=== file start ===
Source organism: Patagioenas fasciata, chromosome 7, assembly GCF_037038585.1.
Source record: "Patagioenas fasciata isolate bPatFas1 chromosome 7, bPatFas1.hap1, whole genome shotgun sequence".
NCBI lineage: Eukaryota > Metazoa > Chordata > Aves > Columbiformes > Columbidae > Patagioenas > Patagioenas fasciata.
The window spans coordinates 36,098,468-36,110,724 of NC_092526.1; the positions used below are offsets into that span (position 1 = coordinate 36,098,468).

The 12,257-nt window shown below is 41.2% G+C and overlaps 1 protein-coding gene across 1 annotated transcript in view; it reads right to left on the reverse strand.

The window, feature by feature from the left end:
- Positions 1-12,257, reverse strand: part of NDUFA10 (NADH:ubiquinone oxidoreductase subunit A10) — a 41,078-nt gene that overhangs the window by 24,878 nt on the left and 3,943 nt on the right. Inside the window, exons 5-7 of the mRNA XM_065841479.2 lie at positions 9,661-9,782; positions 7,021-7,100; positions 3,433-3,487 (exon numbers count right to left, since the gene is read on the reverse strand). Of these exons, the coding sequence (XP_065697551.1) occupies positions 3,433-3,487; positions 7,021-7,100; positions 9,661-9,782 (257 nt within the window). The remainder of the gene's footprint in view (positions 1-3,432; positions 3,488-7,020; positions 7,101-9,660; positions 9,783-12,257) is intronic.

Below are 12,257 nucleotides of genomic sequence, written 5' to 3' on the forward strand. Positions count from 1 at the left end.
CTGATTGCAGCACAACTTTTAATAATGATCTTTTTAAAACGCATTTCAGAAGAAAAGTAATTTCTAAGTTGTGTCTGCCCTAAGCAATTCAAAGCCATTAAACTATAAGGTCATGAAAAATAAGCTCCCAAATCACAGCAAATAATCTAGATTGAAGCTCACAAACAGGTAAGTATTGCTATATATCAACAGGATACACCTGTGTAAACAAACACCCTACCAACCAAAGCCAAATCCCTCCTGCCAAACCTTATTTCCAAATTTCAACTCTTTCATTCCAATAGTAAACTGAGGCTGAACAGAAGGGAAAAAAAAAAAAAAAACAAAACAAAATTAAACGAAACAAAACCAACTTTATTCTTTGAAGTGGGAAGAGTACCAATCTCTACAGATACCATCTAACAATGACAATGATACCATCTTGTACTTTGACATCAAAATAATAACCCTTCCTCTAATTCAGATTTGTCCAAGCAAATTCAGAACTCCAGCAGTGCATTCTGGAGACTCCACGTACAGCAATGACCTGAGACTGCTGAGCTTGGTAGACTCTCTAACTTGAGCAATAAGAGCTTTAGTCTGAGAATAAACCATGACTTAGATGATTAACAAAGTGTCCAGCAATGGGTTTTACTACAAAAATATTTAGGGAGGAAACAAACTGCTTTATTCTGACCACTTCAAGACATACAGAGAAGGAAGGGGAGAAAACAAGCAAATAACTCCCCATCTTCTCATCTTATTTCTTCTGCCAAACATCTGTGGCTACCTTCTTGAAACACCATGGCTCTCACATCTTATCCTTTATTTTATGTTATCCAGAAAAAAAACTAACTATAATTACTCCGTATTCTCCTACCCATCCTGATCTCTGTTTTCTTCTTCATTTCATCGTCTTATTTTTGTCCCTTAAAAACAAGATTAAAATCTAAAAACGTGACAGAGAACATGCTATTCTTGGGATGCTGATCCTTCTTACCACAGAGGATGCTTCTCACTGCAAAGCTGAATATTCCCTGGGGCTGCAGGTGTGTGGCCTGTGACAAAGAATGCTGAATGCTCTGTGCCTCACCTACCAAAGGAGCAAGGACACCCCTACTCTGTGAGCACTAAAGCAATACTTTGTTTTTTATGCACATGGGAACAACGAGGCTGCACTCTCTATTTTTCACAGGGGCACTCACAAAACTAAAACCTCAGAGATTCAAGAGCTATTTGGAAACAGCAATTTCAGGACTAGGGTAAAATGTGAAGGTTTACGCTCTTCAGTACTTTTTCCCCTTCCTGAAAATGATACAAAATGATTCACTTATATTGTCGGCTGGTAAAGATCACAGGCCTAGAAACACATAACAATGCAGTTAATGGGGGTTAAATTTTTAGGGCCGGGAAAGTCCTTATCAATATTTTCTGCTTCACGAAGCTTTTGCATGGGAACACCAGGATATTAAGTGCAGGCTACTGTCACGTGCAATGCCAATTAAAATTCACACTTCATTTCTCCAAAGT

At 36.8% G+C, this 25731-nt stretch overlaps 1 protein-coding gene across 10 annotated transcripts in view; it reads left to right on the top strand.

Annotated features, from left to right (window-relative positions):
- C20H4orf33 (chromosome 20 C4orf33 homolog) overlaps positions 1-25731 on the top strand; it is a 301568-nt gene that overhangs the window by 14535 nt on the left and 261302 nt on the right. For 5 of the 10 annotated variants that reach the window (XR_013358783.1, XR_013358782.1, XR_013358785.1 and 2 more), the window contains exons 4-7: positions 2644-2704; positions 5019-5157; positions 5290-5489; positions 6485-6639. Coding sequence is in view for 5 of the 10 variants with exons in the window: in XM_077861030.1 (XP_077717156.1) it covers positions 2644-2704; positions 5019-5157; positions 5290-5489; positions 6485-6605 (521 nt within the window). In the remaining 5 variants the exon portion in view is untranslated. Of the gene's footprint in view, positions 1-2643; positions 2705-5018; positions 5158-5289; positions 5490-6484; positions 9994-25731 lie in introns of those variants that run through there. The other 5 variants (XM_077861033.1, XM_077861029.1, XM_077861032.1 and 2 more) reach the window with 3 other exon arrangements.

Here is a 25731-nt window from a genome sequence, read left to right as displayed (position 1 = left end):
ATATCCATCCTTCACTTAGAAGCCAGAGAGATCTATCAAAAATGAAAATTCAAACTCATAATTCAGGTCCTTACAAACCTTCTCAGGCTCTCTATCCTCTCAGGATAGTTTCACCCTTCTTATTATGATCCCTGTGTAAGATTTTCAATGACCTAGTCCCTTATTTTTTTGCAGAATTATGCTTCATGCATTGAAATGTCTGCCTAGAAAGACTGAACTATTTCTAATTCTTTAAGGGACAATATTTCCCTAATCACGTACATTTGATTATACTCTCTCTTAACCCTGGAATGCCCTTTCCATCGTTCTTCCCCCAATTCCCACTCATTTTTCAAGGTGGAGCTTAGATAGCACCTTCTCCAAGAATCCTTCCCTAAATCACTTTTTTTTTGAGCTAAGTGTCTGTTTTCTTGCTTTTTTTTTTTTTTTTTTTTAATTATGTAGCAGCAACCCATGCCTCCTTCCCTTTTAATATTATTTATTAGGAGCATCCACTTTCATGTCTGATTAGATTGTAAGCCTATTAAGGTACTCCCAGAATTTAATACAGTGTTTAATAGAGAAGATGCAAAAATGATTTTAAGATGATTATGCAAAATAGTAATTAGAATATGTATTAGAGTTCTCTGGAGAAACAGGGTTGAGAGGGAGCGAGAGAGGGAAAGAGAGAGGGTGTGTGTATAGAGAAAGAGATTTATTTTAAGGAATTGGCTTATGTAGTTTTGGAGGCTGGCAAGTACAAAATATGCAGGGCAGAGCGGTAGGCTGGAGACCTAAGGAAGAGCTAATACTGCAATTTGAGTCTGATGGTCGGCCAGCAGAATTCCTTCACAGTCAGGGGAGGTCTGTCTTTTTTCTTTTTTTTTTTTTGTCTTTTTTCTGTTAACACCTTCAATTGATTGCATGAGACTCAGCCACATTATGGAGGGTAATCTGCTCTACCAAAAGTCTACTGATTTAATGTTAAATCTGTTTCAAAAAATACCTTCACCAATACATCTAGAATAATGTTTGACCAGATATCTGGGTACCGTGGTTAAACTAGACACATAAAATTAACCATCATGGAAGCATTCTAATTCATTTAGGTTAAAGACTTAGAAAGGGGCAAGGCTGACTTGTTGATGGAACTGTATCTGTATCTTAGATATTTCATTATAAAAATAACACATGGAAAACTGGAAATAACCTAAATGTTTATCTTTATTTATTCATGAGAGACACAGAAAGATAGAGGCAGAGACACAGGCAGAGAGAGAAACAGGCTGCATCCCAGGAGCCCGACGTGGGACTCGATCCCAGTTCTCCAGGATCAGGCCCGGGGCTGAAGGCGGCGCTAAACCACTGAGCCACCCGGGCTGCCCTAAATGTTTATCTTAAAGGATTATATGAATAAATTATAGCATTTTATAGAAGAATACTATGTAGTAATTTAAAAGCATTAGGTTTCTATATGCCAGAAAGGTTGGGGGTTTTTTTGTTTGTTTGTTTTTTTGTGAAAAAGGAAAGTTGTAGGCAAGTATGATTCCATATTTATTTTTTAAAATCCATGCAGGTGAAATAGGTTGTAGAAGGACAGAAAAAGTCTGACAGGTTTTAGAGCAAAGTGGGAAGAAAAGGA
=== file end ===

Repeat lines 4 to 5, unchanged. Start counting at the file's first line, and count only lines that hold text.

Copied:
The window spans coordinates 36,098,468-36,110,724 of NC_092526.1; the positions used below are offsets into that span (position 1 = coordinate 36,098,468).

The 12,257-nt window shown below is 41.2% G+C and overlaps 1 protein-coding gene across 1 annotated transcript in view; it reads right to left on the reverse strand.